Iran is a huge and hugely appealing target for Western firms - it's population is nearly the size of Germany's, it is well educated and includes a substantial middle class, and there is a built-in industrial capability. Because of the sanctions that have been in place for nearly five years now over its nuclear program, however, its citizens and domestic industry haven't been able to purchase and expand, so investment opportunities are not only manifold, they are severely undervalued.

Most of the auto industry has been sitting on the sidelines waiting for the Iranian game to start. A report in Automotive News says that Iran's two automakers, Iran Khodro and SAIPA - Société Anonyme Iranienne de Production Automobile - produced one million light vehicles last year for 77.5 million people. According to Wikipedia there were 200 vehicles per 1,000 citizens in 2012, and that was before the industry took a nosedive. That number puts it between Uruguay and Jamaica.

Chery, Kia, Peugeot, and Renault were the carmakers with major operations in-country before all but Chery pulled out. In the vacuum, Chery and other Chinese automakers have thrown lots of product at the market, getting 27 models in a range of segments built or supplied there, with results that are probably best described as ambivalent among observers but financially lucrative for the Chinese.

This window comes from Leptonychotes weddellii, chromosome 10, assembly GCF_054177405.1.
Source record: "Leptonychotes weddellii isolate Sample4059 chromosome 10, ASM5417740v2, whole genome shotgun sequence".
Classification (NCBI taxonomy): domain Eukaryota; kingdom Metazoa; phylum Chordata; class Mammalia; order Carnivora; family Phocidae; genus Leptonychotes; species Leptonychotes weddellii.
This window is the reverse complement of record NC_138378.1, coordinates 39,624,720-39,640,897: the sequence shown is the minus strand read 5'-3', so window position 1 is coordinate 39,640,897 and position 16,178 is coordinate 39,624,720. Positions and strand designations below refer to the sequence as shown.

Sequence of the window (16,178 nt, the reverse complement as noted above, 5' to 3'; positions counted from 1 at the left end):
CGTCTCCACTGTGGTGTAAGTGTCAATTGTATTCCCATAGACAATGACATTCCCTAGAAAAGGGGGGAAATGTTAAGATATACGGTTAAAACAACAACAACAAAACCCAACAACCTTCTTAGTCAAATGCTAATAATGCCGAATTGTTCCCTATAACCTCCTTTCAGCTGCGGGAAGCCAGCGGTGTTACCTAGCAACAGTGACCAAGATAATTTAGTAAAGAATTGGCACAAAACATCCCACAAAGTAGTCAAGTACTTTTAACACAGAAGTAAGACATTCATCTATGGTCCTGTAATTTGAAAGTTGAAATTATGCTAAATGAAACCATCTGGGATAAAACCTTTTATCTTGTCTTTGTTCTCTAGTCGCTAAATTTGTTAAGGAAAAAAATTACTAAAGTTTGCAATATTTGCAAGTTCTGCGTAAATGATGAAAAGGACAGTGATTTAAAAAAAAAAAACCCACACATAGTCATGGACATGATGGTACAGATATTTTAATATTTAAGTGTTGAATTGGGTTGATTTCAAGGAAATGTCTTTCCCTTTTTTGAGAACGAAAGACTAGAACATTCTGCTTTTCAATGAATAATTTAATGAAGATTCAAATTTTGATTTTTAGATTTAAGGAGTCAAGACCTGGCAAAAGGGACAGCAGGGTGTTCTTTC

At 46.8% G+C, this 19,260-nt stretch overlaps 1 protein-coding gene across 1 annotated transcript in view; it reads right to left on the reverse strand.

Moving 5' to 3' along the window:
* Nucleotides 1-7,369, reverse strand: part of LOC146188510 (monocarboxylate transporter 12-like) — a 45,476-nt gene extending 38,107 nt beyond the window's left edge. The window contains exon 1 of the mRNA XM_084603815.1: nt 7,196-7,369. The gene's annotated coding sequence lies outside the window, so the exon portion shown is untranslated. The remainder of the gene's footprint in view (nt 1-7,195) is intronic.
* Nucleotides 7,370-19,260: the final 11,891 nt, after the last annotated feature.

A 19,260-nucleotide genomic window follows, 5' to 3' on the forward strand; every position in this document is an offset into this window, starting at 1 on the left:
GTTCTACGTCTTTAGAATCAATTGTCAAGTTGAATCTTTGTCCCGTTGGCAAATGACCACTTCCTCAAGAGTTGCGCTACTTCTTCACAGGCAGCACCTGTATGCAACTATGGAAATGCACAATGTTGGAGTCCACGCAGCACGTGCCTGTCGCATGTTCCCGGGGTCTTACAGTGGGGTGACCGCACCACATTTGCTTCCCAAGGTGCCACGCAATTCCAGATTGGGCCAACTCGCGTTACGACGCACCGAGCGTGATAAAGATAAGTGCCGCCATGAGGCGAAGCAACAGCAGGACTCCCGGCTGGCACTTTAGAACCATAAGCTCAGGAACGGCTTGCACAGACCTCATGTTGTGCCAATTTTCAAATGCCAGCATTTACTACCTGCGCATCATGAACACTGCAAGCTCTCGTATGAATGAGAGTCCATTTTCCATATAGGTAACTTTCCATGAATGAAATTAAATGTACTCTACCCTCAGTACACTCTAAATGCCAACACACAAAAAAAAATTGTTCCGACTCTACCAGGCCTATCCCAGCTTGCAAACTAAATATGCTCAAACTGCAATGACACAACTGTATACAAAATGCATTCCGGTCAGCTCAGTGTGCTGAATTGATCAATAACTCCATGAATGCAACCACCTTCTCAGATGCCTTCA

Peugeot has re-established ties, and Kia, Mercedes-Benz, Peugeot, Renault, Toyota, and Volkswagen were attendees at the Iran Auto Show last November. The domestic companies say that this time they want local investment that includes technology transfer, so the Western carmakers that do decide to get in will find tougher negotiators than before. Peugeot, for instance, had a 51-49 partnership with Iran Khodro before pulling out; the new agreement is a 50-50 venture. As a 'gift' to the world for a final deal that encourages global investment, Bloomberg says that the price of crude would go down by $15 per barrel.

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